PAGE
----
Streaming giant Netflix has revealed how it is making the most of the versatile programming language Python.
The company has detailed the ways it uses Python, one of the world’s fastest growing languages, for everything from operations management and analysis through to security and networking.
Netflix relies on a mix of well-known packages and in-house software libraries, with Python seemingly used in nearly every corner of the business, which is largely run on the Amazon Web Services (AWS) cloud platform.
“We use Python through the full content lifecycle, from deciding which content to fund all the way to operating the CDN that serves the final video to 148 million members,” write Netflix engineers in a blog post.
If you’re interested in finding out more about Python, check out TechRepublic’s guide to free resources for learning Python and this round-up of the best Python guides and code examples on GitHub.
Here’s how Netflix uses Python.
Neftlix’s demand engineering team build resiliency into the network by providing regional failovers and orchestrating the distribution of Netflix’s traffic.
“We are proud to say that our team’s tools are built primarily in Python,” the team writes.
“The ability to drop into a bpython shell and improvise has saved the day more than once.”
Tools used by the team include:
- NumPy and SciPy to perform numerical analysis
- Boto3 to make changes to AWS infrastructure
- rq to run asynchronous workloads
- Flask APIs are used as a wrapper around the orchestration tools above.
- Jupyter Notebooks and nteract are used to analyze operational data and prototype visualization tools. Neflix uses Python to build custom extensions to the Jupyter server that allows engineers to manage tasks like logging, archiving, publishing and cloning notebooks.
Meanwhile, the big data orchestration team provide services and tooling for scheduling and executing ETL (Extract, Transform, Load) of data and adhoc data pipelines.
Python has also been used to develop a time series correlation system, as well as a distributed worker system to parallelize large analytic workloads.
On top of that, Python is also typically used for automation tasks, data exploration and cleaning, and visualization.
Monitoring and automated response
Netflix’s Insight Engineering team is responsible for building and operating the tools for generating alerts, diagnostics, and automatic remediation.
They now support Python clients for most of their services, including the Spectator Python client library, a library for recording dimensional, time-series metrics.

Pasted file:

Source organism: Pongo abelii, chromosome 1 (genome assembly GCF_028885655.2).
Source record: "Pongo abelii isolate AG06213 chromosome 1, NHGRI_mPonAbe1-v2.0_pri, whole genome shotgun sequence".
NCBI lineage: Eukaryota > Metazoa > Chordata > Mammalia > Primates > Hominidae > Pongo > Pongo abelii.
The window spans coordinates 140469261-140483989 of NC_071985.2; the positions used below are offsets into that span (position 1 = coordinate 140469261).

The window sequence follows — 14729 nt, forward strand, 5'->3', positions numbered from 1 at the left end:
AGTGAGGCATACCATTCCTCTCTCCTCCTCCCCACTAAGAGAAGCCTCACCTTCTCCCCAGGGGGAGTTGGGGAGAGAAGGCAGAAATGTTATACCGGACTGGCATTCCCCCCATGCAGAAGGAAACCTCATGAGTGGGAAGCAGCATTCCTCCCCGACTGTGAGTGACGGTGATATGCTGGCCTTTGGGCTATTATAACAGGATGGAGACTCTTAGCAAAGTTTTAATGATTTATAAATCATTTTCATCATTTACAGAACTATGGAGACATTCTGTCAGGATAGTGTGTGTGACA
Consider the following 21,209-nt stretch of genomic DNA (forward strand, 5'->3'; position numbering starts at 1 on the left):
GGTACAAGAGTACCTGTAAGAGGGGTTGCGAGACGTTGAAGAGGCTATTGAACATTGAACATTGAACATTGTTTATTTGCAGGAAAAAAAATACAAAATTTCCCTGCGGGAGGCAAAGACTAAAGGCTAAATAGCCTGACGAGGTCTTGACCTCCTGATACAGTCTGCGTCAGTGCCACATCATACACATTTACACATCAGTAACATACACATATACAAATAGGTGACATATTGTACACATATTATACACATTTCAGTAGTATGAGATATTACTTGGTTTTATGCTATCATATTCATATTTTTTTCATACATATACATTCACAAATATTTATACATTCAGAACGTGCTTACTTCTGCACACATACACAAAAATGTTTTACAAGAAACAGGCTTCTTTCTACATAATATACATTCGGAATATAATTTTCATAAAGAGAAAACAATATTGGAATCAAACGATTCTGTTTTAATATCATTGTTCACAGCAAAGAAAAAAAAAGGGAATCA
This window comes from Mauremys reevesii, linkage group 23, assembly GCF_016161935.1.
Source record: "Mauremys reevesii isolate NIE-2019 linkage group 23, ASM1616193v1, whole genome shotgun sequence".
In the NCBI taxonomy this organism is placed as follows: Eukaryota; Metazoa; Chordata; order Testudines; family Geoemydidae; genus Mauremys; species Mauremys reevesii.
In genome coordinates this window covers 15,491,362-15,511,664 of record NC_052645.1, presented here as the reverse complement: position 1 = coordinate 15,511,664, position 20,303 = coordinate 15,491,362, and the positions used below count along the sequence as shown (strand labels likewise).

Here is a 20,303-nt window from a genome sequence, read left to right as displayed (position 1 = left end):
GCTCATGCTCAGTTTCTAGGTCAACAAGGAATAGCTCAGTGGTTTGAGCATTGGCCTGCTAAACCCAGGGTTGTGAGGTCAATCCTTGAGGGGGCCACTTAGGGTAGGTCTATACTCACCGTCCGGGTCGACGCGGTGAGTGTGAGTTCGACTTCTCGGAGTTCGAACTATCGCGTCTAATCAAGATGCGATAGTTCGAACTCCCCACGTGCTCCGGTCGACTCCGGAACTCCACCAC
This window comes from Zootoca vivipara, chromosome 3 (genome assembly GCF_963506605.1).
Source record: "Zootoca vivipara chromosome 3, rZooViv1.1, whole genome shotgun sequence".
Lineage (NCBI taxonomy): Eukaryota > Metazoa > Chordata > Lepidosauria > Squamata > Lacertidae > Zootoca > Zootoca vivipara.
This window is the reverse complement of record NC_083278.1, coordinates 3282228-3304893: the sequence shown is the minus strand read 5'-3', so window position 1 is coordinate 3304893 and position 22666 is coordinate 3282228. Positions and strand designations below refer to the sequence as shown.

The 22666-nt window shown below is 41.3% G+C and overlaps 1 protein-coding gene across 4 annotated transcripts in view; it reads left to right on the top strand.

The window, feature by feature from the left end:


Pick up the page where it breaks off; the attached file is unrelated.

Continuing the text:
Netflix’s information security team uses Python for a wide variety of tasks, including security automation, risk classification, auto-remediation, and vulnerability identification.
Python projects include:
- Security Monkey– an open-source Netflix library for monitoring AWS, Google Cloud Platform, OpenStack, and GitHub for changes to assets.
- The Bless SSH Certificate Authority to protect SSH resources.
- Repokid allows Python to be used to help with IAM (Identity and Access Management) permission tuning.
- Lemur is used to help generate TLS certificates and Netflix also uses the Diffy forensics triage tool, which it built entirely using Python.
Metaflow, a Python framework that makes it easy to execute ML projects from the prototype stage to production, is used across the company at scale. With Metaflow, Netflix relies on well parallelized and optimized Python code to fetch data at 10Gbps, handling hundreds of millions of data points in memory, and orchestrating computation over tens of thousands of CPU cores.
Jupyter Notebooks are also used for working up new experiments.
Netflix’s scientific computing team for experimentation provides a platform for scientists and engineers to analyze AB tests and other experiments.
Among the Python frameworks they use are:
The Metrics Repo, a Python framework based on PyPika that allows users to write reusable, parameterized SQL queries.
Meanwhile Netflix’s visualizations library is based on Plotly.
Video encoding and automated content analysis
Netflix has a team dedicated to encoding the Netflix catalog and using machine learning to analyse it, for example to extract the best stills from a movie.